The present study aims to supplement anatomical data about the cranial skeleton and describe some cranial modifications of the common hoopoe, Upupa epops Linnaeus, 1758, by using several techniques. The common hoopoe has small skull and characterized by presence of air space (pneumatization) within their bones. The degree of pneumatization increased especially within the temporal region. The skull of the common hoopoe possesses different types of kinetic hinges; one hinge locates between frontal and nasal region (frontonasal hinge) allows depression/elevation of upper beak relative to brain case. The other one exhibits between the upper beak and jugal bar (maxilla-jugal hinge). The skull of the common hoopoe characterizes by presence of powerful jaw ligamentous system. One of these ligaments exhibits ossification (Lig. Jugomandibularis medialis). In addition, a long mandibular symphysis observes between the two rami of the anterior third of the lower beak. This mandibular symphysis seems longer in the dorsal surface than the ventral one form ventral gap between the two rami of mandible. These modifications of the cranial skeleton of common hoopoe and jaw ligaments consider features of adaptation for probe mechanism, as well as exhibit its phylogenetic relationship with other avian species.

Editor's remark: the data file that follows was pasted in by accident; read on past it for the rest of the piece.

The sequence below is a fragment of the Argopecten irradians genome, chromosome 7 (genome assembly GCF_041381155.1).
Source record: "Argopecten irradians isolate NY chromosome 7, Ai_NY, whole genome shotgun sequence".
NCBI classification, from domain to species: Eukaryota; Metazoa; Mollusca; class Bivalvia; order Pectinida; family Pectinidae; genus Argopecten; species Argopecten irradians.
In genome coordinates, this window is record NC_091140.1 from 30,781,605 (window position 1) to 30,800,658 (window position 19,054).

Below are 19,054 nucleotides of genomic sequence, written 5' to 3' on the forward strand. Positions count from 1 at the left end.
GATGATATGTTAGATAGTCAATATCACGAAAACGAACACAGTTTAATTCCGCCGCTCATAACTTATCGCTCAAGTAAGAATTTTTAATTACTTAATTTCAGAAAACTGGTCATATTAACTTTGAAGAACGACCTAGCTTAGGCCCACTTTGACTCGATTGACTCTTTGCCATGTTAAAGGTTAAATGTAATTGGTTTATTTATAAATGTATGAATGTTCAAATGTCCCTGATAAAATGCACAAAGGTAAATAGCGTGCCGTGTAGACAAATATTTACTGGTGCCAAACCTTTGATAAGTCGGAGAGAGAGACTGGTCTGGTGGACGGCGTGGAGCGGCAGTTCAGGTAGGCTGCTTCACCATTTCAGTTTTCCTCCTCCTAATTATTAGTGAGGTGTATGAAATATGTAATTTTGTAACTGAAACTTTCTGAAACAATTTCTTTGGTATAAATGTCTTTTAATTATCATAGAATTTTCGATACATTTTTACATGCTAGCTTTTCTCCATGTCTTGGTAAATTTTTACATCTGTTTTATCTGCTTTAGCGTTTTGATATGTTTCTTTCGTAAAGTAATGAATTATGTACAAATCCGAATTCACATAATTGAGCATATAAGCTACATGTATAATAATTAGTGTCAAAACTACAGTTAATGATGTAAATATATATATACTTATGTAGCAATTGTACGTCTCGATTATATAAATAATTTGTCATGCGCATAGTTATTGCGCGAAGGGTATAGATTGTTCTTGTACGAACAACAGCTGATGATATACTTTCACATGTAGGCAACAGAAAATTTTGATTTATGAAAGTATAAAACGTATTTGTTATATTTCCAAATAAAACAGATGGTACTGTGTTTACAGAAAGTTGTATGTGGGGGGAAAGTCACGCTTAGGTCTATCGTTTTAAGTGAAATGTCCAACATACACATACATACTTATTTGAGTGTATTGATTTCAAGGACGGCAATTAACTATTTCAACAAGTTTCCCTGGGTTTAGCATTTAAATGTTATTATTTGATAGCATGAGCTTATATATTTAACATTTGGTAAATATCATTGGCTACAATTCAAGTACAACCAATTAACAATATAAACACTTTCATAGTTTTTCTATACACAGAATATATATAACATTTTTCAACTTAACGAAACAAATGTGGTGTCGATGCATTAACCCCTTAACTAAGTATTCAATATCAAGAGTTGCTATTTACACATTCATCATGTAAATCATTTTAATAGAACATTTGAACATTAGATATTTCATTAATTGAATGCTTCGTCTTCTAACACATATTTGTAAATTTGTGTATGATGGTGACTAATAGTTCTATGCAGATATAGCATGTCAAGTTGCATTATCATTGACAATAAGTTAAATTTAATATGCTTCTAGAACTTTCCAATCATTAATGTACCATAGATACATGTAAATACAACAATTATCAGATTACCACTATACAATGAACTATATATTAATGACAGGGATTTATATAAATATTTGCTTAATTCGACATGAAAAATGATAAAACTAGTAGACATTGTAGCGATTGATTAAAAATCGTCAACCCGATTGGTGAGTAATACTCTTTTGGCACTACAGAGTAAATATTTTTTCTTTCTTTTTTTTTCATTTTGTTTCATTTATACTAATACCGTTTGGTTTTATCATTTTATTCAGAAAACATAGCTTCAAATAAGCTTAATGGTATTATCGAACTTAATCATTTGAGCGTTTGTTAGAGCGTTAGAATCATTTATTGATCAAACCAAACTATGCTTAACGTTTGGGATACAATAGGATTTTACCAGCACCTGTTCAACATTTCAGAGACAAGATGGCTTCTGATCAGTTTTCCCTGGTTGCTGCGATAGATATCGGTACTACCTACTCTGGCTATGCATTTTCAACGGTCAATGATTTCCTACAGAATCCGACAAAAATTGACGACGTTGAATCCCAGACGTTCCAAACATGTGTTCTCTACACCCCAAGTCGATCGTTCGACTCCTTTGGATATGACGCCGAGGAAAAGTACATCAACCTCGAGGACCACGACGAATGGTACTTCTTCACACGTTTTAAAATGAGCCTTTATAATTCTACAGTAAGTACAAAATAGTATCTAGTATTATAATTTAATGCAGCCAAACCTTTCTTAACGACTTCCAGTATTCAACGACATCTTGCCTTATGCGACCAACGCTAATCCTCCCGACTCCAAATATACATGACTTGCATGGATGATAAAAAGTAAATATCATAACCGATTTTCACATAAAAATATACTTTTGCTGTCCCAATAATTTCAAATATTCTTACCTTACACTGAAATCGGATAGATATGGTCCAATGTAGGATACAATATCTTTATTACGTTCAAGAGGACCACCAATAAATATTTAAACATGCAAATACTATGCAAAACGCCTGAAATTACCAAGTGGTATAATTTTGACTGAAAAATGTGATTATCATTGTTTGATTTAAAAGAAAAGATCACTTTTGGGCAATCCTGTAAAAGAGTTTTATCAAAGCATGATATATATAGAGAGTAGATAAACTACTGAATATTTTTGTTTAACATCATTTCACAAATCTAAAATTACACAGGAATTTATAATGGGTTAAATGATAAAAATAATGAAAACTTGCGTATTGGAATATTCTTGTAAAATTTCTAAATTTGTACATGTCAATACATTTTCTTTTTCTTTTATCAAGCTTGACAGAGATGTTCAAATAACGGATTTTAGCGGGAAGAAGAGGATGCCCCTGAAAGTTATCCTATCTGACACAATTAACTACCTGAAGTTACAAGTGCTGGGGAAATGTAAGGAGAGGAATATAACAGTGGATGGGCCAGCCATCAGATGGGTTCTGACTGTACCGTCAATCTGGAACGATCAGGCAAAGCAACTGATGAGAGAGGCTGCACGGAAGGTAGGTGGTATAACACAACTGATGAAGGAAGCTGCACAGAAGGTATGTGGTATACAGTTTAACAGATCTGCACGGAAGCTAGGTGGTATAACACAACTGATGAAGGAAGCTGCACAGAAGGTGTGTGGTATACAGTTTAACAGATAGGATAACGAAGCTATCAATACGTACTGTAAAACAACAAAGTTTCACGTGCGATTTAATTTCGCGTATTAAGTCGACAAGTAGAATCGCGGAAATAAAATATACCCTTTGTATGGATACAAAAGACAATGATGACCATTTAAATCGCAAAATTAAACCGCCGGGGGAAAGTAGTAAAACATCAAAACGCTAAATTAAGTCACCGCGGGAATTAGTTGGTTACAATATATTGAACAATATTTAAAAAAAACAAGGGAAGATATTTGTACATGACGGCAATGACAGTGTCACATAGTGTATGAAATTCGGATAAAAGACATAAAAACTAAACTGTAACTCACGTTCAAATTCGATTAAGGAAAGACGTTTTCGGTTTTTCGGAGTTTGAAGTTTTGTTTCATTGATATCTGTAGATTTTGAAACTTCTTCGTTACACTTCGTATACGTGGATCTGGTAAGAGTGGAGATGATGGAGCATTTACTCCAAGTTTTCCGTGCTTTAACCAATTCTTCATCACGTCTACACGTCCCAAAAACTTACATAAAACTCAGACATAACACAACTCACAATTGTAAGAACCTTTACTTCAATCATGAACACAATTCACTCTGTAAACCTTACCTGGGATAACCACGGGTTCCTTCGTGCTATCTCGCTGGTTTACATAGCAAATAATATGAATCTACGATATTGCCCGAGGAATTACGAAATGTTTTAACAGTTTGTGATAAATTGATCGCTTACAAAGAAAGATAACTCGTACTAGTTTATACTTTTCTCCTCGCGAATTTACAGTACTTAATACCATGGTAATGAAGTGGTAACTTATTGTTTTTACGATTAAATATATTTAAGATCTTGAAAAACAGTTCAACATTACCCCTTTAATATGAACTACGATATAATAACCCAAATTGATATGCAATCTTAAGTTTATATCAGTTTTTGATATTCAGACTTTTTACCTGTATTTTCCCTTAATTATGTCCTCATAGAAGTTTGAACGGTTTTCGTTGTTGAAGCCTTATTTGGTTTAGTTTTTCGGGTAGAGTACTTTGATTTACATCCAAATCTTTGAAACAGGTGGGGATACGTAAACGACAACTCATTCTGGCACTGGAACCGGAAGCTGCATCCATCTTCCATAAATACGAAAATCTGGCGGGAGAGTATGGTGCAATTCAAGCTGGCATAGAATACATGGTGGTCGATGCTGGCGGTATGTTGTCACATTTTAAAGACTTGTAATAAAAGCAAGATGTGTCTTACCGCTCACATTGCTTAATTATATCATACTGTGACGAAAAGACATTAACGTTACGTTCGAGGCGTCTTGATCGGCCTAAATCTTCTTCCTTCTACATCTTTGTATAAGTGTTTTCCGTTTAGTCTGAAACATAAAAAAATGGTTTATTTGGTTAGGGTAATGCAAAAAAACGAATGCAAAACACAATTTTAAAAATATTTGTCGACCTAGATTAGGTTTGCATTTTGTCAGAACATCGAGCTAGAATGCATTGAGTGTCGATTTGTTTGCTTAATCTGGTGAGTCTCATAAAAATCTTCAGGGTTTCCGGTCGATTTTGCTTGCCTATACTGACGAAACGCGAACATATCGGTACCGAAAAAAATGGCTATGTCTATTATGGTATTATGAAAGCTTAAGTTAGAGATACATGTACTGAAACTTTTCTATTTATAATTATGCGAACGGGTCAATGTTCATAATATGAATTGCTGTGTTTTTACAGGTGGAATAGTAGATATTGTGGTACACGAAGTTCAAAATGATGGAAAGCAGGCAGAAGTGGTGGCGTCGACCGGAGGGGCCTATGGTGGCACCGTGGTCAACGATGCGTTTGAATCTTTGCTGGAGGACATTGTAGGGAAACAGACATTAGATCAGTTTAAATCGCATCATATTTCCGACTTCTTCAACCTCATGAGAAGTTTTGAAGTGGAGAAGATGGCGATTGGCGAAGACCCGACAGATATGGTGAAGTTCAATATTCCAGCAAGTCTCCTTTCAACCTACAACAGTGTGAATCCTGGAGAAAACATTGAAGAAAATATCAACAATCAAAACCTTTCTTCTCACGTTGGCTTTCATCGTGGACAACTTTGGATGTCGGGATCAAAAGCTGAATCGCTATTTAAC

S. M. Kamel, M. A. M. Osman, M. F. Mahmoud, El-S. I. Haggag, A. R. Aziz and M. A. Shebl
The leafcutting bee, Megachile minutissima Radoszkowski, 1876, is a valuable pollinator of alfalfa grown for seed production in Egypt. In order to control adult emergence of M. minutissima to be synchronized with the expected changes in flowering times of alfalfa crop, breaking the prepupal diapause to initiate the subsequent developmental stages of this insect pollinator is necessary. Laboratory experiments were conducted to estimate the influence of incubation temperature at 30 ± 0.4 °C after different intervals of cold storage at 10 ± 0. 4 °C on loose bee cells containing diapaused prepupae, which were obtained during the previous season from the successful nesting straws of the artificial nests. Results indicated that the shortest incubation time required for breaking prepupal diapause was about 12 and 19 days to reach the pupal and adult stages, respectively. The percentage of emerged adults was about 60 % at 152 days cold store, and gradually decreased with the increase of cold storage periods in 2009. Meanwhile, the percentage of emerged adults ranged between 40–60 % at all cold storage periods in 2010. Moreover, the results indicated that the optimal period of cold storage at 10 ± 0.4 °C for diapaused prepupae in their loose cells should be between 146 to 153 days, where the maximum rate of adult emergence was occurred. The maximum rate of newly emerged males and females of M. minutissima was recorded at 10 % and 26 % in April 26, 2009 and 30 % and 20 % in May 4, 2010, respectively. However, the minimum rate of adult emergence was occurred in August, September and October months.